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Be aware of these common truck company defenses

Coping in the aftermath of a serious truck accident can be completely overwhelming. After all, the injuries suffered in these wrecks are oftentimes severe, sometimes even catastrophic, thereby leaving the victim with an extensive amount of physical and emotional pain and suffering. But the financial losses can be daunting, too. Lost wages, medical expenses, and rehabilitation costs can all rack up and last for years, perhaps even decades to come.

If you or a loved one is struggling with these losses, then now is the time to take action. The best way to find accountability and relief is through a personal injury lawsuit, but these cases aren’t always as easy as they seem. One reason is because the negligent trucker who caused the accident in question likely isn’t able to pay the full extent of the damages suffered. That’s why it’s usually best to also pursue a claim against the trucker employer, who is much more likely to have the resources need to pay the judgment that’s entered.

Beware the defenses utilized by truck companies

However, before pursuing a vicarious liability claim against a truck company, you should be aware of the common defense strategies that they utilize. Only then can you anticipate their arguments and be prepared to counter them effectively. Here are some of the most common defense tactics that those truck companies use in truck accident cases:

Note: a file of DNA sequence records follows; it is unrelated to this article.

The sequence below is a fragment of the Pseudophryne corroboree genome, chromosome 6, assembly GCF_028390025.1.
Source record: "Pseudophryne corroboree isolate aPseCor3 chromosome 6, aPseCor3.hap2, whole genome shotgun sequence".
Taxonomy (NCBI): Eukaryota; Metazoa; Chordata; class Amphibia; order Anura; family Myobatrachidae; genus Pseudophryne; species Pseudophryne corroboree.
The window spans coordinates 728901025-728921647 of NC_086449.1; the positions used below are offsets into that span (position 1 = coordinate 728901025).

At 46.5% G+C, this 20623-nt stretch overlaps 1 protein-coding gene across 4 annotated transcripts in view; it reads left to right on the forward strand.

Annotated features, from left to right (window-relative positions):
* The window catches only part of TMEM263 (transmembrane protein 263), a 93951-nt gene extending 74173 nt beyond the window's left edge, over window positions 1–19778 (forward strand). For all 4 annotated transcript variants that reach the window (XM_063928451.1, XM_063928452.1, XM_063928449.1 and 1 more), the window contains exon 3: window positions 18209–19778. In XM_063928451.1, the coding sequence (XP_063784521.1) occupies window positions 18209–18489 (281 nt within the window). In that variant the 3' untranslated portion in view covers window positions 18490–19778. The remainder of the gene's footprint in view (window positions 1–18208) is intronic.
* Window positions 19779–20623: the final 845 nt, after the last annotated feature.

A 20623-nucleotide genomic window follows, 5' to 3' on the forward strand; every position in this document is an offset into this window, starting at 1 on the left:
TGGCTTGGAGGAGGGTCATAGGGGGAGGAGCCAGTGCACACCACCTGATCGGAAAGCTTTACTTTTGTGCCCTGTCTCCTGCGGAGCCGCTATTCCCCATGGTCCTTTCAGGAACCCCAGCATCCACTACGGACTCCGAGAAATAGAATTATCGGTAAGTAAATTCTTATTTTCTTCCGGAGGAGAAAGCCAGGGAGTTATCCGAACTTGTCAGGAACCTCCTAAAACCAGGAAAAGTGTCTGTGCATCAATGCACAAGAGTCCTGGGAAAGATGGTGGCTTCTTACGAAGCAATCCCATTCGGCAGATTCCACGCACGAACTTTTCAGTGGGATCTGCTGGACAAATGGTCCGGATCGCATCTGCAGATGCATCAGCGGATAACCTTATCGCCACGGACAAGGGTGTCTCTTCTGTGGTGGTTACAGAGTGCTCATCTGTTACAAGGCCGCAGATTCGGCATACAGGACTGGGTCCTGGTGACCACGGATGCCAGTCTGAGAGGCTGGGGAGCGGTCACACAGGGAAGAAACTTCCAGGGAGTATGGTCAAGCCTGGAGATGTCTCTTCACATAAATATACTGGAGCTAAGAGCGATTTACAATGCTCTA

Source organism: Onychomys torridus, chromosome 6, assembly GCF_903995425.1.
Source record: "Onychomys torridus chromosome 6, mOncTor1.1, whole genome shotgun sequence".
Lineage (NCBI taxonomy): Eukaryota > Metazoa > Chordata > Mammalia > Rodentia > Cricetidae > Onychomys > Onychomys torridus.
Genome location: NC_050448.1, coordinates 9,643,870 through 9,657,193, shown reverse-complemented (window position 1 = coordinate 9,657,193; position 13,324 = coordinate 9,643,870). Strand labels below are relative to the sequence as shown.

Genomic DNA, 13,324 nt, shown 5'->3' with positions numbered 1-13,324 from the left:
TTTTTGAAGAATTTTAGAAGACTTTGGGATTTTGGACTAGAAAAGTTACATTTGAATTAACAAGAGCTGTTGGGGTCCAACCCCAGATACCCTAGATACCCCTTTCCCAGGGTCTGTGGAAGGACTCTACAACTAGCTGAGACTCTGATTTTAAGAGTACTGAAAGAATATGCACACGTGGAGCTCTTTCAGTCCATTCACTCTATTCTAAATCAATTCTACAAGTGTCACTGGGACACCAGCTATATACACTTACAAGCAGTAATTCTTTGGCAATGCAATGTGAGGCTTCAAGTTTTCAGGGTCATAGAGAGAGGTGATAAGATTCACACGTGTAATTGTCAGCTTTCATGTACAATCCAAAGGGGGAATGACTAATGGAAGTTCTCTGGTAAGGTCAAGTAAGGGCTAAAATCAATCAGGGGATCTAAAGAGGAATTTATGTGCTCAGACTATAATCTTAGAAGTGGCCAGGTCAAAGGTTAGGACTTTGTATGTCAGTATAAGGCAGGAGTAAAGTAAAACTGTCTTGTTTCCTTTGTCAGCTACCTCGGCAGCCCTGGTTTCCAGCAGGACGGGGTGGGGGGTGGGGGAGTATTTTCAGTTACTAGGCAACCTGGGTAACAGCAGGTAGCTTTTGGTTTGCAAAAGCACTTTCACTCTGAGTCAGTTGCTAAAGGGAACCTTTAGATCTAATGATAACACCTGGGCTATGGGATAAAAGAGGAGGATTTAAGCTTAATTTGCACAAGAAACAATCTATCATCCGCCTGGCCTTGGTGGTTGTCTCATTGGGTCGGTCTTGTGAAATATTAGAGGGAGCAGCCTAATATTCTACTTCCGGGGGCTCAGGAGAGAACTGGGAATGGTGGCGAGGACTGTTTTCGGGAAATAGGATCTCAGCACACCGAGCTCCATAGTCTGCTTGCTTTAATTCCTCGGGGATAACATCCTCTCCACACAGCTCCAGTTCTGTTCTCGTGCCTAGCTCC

• Frolic and detour: Many of the defense options available to truck companies in a vicarious liability claim deal with blame shifting. With frolic and detour, the truck company argues that it shouldn’t be held liable because the trucker was engaged in some sort of activity that wasn’t sponsored or supported by his or her employer. In other words, the truck company argues that the trucker was operating outside the scope of his or her employment at the time of the accident, so he or she should be held to blame. These arguments may include that the trucker was running a personal errand, taking an unapproved route, or engaged in some sort of illegal behavior such as texting and driving or drunk driving.
  • Comparative negligence: Mississippi recognizes comparative negligence, which means that a plaintiff’s recovery in a personal injury lawsuit can be reduced by the percentage of fault allocated to him or her, with a complete bar to recovery coming into play if the plaintiff is found to at a certain level of fault. In your truck accident case, this means that you need to be prepared to defend your driving.
  • Third-party negligence: A truck company might also argue that the fault should be shifted to a third-party who was involved in the accident. These circumstances highlight the importance of ensuring that you’re including all of the appropriate parties in your claim from the get-go. Doing otherwise can lead to costly delays or even an incomplete recovery.

Know how to hold truck companies accountable

Truck companies should be held accountable for the actions of their negligent employees. But even when these cases seem pretty straightforward, they can be complicated by a number of legal issues. That’s why it’s important that you’re diligent in the development of your case, keeping your focus on gathering pertinent evidence, researching statutory and case law, and crafting the most compelling legal arguments possible under the circumstances. You should do your best to do this as early on in your case as possible, too, as thorough preparation is usually key to successful settlement negotiations.

We know the process can seem daunting. But we believe that you have it in you to make the decisions that are right for you in order to position yourself for success.